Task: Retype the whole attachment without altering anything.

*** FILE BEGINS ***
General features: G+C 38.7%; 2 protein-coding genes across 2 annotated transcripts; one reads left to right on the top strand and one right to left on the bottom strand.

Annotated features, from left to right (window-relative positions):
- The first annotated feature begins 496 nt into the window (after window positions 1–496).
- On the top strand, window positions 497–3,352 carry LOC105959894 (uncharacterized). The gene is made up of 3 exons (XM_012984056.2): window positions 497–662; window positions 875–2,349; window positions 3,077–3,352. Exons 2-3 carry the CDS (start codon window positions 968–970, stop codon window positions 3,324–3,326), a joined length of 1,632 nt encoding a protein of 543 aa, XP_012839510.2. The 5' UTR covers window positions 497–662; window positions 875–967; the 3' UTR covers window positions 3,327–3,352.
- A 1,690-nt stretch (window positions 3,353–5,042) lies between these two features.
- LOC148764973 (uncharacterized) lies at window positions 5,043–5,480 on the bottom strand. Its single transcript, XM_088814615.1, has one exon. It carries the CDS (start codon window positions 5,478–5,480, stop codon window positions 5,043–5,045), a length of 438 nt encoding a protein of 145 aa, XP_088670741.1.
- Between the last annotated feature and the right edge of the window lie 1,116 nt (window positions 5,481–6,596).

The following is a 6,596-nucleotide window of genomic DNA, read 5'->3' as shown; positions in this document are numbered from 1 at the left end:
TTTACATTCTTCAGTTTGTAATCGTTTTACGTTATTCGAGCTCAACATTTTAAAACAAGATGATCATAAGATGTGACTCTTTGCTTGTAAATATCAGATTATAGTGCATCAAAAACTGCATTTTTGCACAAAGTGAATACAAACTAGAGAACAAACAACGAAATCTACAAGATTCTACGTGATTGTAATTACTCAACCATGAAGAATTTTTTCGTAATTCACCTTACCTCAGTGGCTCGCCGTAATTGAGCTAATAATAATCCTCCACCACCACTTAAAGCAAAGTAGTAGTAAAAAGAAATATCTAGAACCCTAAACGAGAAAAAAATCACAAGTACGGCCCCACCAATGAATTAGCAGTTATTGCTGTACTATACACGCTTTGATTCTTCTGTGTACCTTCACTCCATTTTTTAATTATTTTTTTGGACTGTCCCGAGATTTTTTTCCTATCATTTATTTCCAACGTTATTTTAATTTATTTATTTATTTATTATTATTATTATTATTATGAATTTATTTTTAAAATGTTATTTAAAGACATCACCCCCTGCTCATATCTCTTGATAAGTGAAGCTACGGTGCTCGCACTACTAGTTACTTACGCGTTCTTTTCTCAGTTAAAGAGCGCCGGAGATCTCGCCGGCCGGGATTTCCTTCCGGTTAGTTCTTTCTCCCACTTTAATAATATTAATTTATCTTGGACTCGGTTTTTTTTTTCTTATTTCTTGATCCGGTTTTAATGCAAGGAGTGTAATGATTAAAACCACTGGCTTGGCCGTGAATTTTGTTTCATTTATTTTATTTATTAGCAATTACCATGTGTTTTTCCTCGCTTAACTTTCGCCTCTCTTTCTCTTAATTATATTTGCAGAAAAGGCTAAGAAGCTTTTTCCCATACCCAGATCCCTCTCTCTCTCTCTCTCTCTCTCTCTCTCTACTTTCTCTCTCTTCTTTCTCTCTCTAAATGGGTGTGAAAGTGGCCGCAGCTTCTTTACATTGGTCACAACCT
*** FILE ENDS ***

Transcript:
General features: G+C 38.7%; 2 protein-coding genes across 2 annotated transcripts; one reads left to right on the top strand and one right to left on the bottom strand.

Annotated features, from left to right (window-relative positions):
- The first annotated feature begins 496 nt into the window (after window positions 1–496).
- On the top strand, window positions 497–3,352 carry LOC105959894 (uncharacterized). The gene is made up of 3 exons (XM_012984056.2): window positions 497–662; window positions 875–2,349; window positions 3,077–3,352. Exons 2-3 carry the CDS (start codon window positions 968–970, stop codon window positions 3,324–3,326), a joined length of 1,632 nt encoding a protein of 543 aa, XP_012839510.2. The 5' UTR covers window positions 497–662; window positions 875–967; the 3' UTR covers window positions 3,327–3,352.
- A 1,690-nt stretch (window positions 3,353–5,042) lies between these two features.
- LOC148764973 (uncharacterized) lies at window positions 5,043–5,480 on the bottom strand. Its single transcript, XM_088814615.1, has one exon. It carries the CDS (start codon window positions 5,478–5,480, stop codon window positions 5,043–5,045), a length of 438 nt encoding a protein of 145 aa, XP_088670741.1.
- Between the last annotated feature and the right edge of the window lie 1,116 nt (window positions 5,481–6,596).

The following is a 6,596-nucleotide window of genomic DNA, read 5'->3' as shown; positions in this document are numbered from 1 at the left end:
TTTACATTCTTCAGTTTGTAATCGTTTTACGTTATTCGAGCTCAACATTTTAAAACAAGATGATCATAAGATGTGACTCTTTGCTTGTAAATATCAGATTATAGTGCATCAAAAACTGCATTTTTGCACAAAGTGAATACAAACTAGAGAACAAACAACGAAATCTACAAGATTCTACGTGATTGTAATTACTCAACCATGAAGAATTTTTTCGTAATTCACCTTACCTCAGTGGCTCGCCGTAATTGAGCTAATAATAATCCTCCACCACCACTTAAAGCAAAGTAGTAGTAAAAAGAAATATCTAGAACCCTAAACGAGAAAAAAATCACAAGTACGGCCCCACCAATGAATTAGCAGTTATTGCTGTACTATACACGCTTTGATTCTTCTGTGTACCTTCACTCCATTTTTTAATTATTTTTTTGGACTGTCCCGAGATTTTTTTCCTATCATTTATTTCCAACGTTATTTTAATTTATTTATTTATTTATTATTATTATTATTATTATGAATTTATTTTTAAAATGTTATTTAAAGACATCACCCCCTGCTCATATCTCTTGATAAGTGAAGCTACGGTGCTCGCACTACTAGTTACTTACGCGTTCTTTTCTCAGTTAAAGAGCGCCGGAGATCTCGCCGGCCGGGATTTCCTTCCGGTTAGTTCTTTCTCCCACTTTAATAATATTAATTTATCTTGGACTCGGTTTTTTTTTTCTTATTTCTTGATCCGGTTTTAATGCAAGGAGTGTAATGATTAAAACCACTGGCTTGGCCGTGAATTTTGTTTCATTTATTTTATTTATTAGCAATTACCATGTGTTTTTCCTCGCTTAACTTTCGCCTCTCTTTCTCTTAATTATATTTGCAGAAAAGGCTAAGAAGCTTTTTCCCATACCCAGATCCCTCTCTCTCTCTCTCTCTCTCTCTCTCTCTACTTTCTCTCTCTTCTTTCTCTCTCTAAATGGGTGTGAAAGTGGCCGCAGCTTCTTTACATTGGTCACAACCT